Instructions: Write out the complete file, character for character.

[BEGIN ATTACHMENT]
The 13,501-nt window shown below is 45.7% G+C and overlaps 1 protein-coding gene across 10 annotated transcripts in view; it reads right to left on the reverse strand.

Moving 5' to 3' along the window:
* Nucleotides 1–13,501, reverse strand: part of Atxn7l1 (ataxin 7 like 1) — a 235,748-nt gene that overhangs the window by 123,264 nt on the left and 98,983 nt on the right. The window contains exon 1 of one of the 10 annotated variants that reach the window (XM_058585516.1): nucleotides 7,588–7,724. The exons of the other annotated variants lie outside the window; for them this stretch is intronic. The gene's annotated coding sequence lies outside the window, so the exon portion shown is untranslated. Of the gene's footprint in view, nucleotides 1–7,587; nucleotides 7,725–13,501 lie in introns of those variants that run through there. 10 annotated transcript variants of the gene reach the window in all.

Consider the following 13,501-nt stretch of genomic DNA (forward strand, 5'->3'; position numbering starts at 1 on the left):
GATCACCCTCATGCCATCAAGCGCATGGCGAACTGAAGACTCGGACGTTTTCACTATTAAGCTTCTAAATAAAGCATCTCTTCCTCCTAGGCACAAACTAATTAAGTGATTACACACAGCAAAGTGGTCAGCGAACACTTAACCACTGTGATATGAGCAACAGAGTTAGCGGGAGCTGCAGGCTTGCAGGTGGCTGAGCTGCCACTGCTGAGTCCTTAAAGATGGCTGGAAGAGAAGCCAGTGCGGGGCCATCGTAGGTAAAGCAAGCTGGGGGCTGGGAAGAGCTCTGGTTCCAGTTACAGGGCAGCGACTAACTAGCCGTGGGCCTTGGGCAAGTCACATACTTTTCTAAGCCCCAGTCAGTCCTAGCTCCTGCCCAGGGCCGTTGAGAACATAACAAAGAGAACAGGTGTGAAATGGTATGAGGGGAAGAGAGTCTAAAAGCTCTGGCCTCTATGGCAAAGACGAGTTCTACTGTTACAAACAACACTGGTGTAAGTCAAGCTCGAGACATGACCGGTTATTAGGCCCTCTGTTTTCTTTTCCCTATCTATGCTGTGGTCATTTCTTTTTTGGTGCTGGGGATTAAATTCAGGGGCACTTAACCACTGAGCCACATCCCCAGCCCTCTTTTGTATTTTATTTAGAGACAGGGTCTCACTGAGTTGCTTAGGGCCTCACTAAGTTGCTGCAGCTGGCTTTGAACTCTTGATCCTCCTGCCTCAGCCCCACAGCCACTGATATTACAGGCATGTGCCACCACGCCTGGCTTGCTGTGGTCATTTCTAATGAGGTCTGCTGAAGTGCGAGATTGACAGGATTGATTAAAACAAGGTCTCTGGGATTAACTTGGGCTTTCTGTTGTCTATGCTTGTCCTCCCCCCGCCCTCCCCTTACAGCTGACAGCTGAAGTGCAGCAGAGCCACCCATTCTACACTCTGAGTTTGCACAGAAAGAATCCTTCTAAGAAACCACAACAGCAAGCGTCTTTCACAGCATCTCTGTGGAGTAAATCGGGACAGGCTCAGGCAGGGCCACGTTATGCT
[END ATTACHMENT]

The 13,501-nt window shown below is 45.7% G+C and overlaps 1 protein-coding gene across 10 annotated transcripts in view; it reads right to left on the reverse strand.

Moving 5' to 3' along the window:
* Nucleotides 1–13,501, reverse strand: part of Atxn7l1 (ataxin 7 like 1) — a 235,748-nt gene that overhangs the window by 123,264 nt on the left and 98,983 nt on the right. The window contains exon 1 of one of the 10 annotated variants that reach the window (XM_058585516.1): nucleotides 7,588–7,724. The exons of the other annotated variants lie outside the window; for them this stretch is intronic. The gene's annotated coding sequence lies outside the window, so the exon portion shown is untranslated. Of the gene's footprint in view, nucleotides 1–7,587; nucleotides 7,725–13,501 lie in introns of those variants that run through there. 10 annotated transcript variants of the gene reach the window in all.

Consider the following 13,501-nt stretch of genomic DNA (forward strand, 5'->3'; position numbering starts at 1 on the left):
GATCACCCTCATGCCATCAAGCGCATGGCGAACTGAAGACTCGGACGTTTTCACTATTAAGCTTCTAAATAAAGCATCTCTTCCTCCTAGGCACAAACTAATTAAGTGATTACACACAGCAAAGTGGTCAGCGAACACTTAACCACTGTGATATGAGCAACAGAGTTAGCGGGAGCTGCAGGCTTGCAGGTGGCTGAGCTGCCACTGCTGAGTCCTTAAAGATGGCTGGAAGAGAAGCCAGTGCGGGGCCATCGTAGGTAAAGCAAGCTGGGGGCTGGGAAGAGCTCTGGTTCCAGTTACAGGGCAGCGACTAACTAGCCGTGGGCCTTGGGCAAGTCACATACTTTTCTAAGCCCCAGTCAGTCCTAGCTCCTGCCCAGGGCCGTTGAGAACATAACAAAGAGAACAGGTGTGAAATGGTATGAGGGGAAGAGAGTCTAAAAGCTCTGGCCTCTATGGCAAAGACGAGTTCTACTGTTACAAACAACACTGGTGTAAGTCAAGCTCGAGACATGACCGGTTATTAGGCCCTCTGTTTTCTTTTCCCTATCTATGCTGTGGTCATTTCTTTTTTGGTGCTGGGGATTAAATTCAGGGGCACTTAACCACTGAGCCACATCCCCAGCCCTCTTTTGTATTTTATTTAGAGACAGGGTCTCACTGAGTTGCTTAGGGCCTCACTAAGTTGCTGCAGCTGGCTTTGAACTCTTGATCCTCCTGCCTCAGCCCCACAGCCACTGATATTACAGGCATGTGCCACCACGCCTGGCTTGCTGTGGTCATTTCTAATGAGGTCTGCTGAAGTGCGAGATTGACAGGATTGATTAAAACAAGGTCTCTGGGATTAACTTGGGCTTTCTGTTGTCTATGCTTGTCCTCCCCCCGCCCTCCCCTTACAGCTGACAGCTGAAGTGCAGCAGAGCCACCCATTCTACACTCTGAGTTTGCACAGAAAGAATCCTTCTAAGAAACCACAACAGCAAGCGTCTTTCACAGCATCTCTGTGGAGTAAATCGGGACAGGCTCAGGCAGGGCCACGTTATGCT